November 9, 2013 at 8:22 pm #117374
Nothing comes up when I try the link. Is it just me?November 9, 2013 at 8:23 pm #117375
Never mind. I found it on the front page.November 9, 2013 at 8:31 pm #117376
Nothing comes up when I try the link. Is it just me?
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Fix connection problemsNovember 9, 2013 at 8:34 pm #117377
Just click here or go to our home page…November 10, 2013 at 10:18 am #117379
Interesting point about Oscar voters wanting to be on the winning team when it comes to BP.
Also, I could see a scenario where voters cast their ballots for 12 Years A Slave and then bypass The Butler. With respect to quality, it’s what I would do.November 10, 2013 at 10:24 am #117380
I found that argument kind of weird. If anything, I feel that if there’s a narrative of being the year is open to talk about race in America and Hollywood, wouldn’t voters who liked 12 years a Slave feel a need to push for Fruitvale Station and The Butler as well? I’m of the opinion that 12 Years a Slave won’t be the only race related film in the line-up, and that a lot of people voting for 12YaS will vote for some of those other race films as well (they can vote to up to ten in their ballots, afterall…). If anything, I think it HELPS Fruitvale and The Butler’s chance for nominations that we have 12 Years a Alave as frotnrunner.November 10, 2013 at 10:31 am #117381
Do you think all three will make it in?
I have 12 Years a lock for a nom, with The Butler in my 11th position.November 10, 2013 at 10:36 am #117382
I don’t know how to measure The Butler yet. It’s bound to have a weak presence in precursors. It’s only pre-Oscar hope is SAG. Could happen that it’s only noms are BP and Oprah, but we’ll see.
I’m actually thinking Fruitvale. It feels like a film that would be a quiet but constant presence throughout the season until getting the BP nom.
I don’t buy at all that people who would vote for 12 Years would automatically reject other films about race (which isn’t what Tom and Harris said, but soem posters have suggested). It’s a year of almost 10, not 5, so I can see a lot of them voting for race-related films because they feel important in order to fill their ballots and out of mentality they have to compensate big this year.November 10, 2013 at 10:44 am #117383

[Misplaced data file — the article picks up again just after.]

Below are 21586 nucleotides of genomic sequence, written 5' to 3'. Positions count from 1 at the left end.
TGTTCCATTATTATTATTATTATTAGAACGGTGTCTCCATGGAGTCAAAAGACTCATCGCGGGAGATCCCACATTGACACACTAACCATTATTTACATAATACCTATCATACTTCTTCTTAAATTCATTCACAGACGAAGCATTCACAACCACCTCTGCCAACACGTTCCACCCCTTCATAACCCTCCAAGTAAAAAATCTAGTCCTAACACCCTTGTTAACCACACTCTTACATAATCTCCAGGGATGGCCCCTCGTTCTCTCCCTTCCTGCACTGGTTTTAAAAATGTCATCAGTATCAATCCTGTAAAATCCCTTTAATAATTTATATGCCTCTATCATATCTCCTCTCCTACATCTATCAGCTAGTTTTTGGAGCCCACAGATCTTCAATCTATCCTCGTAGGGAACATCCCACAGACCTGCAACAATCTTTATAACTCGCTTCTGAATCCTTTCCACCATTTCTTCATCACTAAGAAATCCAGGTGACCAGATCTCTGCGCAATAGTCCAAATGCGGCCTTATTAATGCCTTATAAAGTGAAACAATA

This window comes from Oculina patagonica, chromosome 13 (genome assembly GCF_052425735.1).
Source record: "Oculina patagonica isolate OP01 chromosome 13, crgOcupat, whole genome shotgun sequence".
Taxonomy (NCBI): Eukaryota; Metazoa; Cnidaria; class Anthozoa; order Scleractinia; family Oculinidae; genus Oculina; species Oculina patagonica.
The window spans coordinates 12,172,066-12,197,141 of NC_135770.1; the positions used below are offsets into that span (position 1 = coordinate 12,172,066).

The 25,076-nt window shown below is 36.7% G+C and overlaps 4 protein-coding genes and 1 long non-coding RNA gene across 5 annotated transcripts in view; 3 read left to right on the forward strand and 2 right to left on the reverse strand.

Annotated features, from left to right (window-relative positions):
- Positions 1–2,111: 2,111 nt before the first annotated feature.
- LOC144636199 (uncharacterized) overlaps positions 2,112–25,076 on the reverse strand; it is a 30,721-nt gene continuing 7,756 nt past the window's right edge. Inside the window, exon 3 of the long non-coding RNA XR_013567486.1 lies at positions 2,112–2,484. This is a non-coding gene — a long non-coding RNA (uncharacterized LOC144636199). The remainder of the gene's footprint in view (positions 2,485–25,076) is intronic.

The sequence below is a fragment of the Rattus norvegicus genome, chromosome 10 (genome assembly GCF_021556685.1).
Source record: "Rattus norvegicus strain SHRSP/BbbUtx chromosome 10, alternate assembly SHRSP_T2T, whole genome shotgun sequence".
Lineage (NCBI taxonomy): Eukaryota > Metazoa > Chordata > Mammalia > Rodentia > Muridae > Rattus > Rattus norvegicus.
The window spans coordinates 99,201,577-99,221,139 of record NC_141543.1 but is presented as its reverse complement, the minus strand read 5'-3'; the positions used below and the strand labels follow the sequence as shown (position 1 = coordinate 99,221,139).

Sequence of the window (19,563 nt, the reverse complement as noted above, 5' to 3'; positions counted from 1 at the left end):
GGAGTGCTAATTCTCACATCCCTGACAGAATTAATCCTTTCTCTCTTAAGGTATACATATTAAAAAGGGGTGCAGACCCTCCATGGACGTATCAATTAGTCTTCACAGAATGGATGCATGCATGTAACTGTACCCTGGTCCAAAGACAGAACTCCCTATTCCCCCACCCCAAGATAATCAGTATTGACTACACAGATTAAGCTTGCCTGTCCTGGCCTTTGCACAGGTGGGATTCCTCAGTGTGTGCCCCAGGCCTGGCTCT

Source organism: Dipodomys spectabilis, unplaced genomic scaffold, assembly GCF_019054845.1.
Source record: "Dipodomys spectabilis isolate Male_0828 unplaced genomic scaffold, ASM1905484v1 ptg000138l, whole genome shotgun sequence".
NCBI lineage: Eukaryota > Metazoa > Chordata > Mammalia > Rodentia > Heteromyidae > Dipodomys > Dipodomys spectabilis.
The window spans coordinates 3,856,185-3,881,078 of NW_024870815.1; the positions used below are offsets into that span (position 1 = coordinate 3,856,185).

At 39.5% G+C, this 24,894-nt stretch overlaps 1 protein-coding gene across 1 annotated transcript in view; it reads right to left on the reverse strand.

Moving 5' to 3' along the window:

If race-related films are a theme this year, than Weinstein’s Mandela: Long Walk to Freedom can’t be dismissed.
Having watched it at TIFF, I’ll say it’s a very safe crowd-pleaser with two great performances from Idris Elba and Naomie Harris. But, like you said, it’s a very crowded year (A:OC is getting in easily), but I could see The Butler et al. missing out.November 10, 2013 at 11:03 pm #117385
Tom, you have said a couple of times that no one on the planet considers Jean Dujardin the best dramatic performance of 2011. I happen to disagree, as I feel comfortable calling him or Michael Shannon in Take Shelter the best of that year. I know that it became popular to hate on Dujardin just because he has not been in any other English-language movies (as if that is a good reason), but it is important to note that Dujardin did win Best Actor at Cannes, which is in some ways a more prestigious award and perhaps even the most prestigious. I agree with the central premise of your argument though, that the Oscars do not award the objective best.November 10, 2013 at 11:16 pm #117386
Glad you touched on critics awards for best actor. Noticed that during coverageof TIFF. They have so many choices and can only pick one. Who will be left without a chair?
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